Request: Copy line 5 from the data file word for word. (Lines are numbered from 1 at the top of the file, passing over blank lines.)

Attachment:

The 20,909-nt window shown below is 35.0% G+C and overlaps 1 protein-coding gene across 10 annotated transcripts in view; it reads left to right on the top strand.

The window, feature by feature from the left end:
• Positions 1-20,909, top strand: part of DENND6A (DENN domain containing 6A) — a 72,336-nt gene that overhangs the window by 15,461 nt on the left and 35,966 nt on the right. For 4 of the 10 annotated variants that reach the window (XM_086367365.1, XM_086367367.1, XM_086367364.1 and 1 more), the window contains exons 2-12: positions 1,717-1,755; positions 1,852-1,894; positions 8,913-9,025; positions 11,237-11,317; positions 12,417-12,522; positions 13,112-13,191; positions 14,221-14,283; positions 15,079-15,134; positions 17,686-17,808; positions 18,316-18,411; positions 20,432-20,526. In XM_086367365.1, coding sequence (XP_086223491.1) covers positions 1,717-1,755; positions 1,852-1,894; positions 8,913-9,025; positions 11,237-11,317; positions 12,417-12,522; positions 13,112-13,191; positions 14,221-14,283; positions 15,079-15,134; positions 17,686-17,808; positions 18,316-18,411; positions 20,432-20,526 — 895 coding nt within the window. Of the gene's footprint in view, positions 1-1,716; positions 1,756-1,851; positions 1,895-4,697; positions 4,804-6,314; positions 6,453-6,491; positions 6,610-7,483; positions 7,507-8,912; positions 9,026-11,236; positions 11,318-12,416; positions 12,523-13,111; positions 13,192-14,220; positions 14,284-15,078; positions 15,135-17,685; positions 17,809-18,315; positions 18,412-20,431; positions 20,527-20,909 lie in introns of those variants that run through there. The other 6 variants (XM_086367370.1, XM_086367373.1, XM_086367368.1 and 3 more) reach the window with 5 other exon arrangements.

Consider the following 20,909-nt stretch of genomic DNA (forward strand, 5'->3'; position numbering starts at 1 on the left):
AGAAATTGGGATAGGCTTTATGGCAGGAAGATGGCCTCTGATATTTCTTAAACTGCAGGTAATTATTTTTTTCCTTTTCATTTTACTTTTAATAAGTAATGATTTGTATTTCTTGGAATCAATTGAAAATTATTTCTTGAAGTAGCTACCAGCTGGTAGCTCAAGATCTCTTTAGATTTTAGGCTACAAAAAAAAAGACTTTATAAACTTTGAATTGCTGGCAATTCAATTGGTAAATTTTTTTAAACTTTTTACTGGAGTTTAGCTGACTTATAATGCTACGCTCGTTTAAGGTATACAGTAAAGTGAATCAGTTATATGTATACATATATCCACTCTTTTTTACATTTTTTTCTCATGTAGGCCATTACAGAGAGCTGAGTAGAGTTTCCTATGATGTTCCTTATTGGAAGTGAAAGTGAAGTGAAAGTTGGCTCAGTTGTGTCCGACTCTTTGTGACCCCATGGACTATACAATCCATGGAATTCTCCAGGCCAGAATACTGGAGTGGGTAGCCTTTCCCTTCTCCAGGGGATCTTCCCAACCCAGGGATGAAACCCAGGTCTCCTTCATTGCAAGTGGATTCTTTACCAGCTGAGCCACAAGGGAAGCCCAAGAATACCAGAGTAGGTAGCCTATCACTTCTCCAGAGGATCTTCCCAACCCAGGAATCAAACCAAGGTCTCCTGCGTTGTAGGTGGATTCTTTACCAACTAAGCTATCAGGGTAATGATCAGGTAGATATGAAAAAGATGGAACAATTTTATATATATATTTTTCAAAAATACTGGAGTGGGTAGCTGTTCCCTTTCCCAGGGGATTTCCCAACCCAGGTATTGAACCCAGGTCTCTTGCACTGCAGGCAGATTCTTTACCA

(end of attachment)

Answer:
AGAAATTGGGATAGGCTTTATGGCAGGAAGATGGCCTCTGATATTTCTTAAACTGCAGGTAATTATTTTTTTCCTTTTCATTTTACTTTTAATAAGTAATGATTTGTATTTCTTGGAATCAATTGAAAATTATTTCTTGAAGTAGCTACCAGCTGGTAGCTCAAGATCTCTTTAGATTTTAGGCTACAAAAAAAAAGACTTTATAAACTTTGAATTGCTGGCAATTCAATTGGTAAATTTTTTTAAACTTTTTACTGGAGTTTAGCTGACTTATAATGCTACGCTCGTTTAAGGTATACAGTAAAGTGAATCAGTTATATGTATACATATATCCACTCTTTTTTACATTTTTTTCTCATGTAGGCCATTACAGAGAGCTGAGTAGAGTTTCCTATGATGTTCCTTATTGGAAGTGAAAGTGAAGTGAAAGTTGGCTCAGTTGTGTCCGACTCTTTGTGACCCCATGGACTATACAATCCATGGAATTCTCCAGGCCAGAATACTGGAGTGGGTAGCCTTTCCCTTCTCCAGGGGATCTTCCCAACCCAGGGATGAAACCCAGGTCTCCTTCATTGCAAGTGGATTCTTTACCAGCTGAGCCACAAGGGAAGCCCAAGAATACCAGAGTAGGTAGCCTATCACTTCTCCAGAGGATCTTCCCAACCCAGGAATCAAACCAAGGTCTCCTGCGTTGTAGGTGGATTCTTTACCAACTAAGCTATCAGGGTAATGATCAGGTAGATATGAAAAAGATGGAACAATTTTATATATATATTTTTCAAAAATACTGGAGTGGGTAGCTGTTCCCTTTCCCAGGGGATTTCCCAACCCAGGTATTGAACCCAGGTCTCTTGCACTGCAGGCAGATTCTTTACCA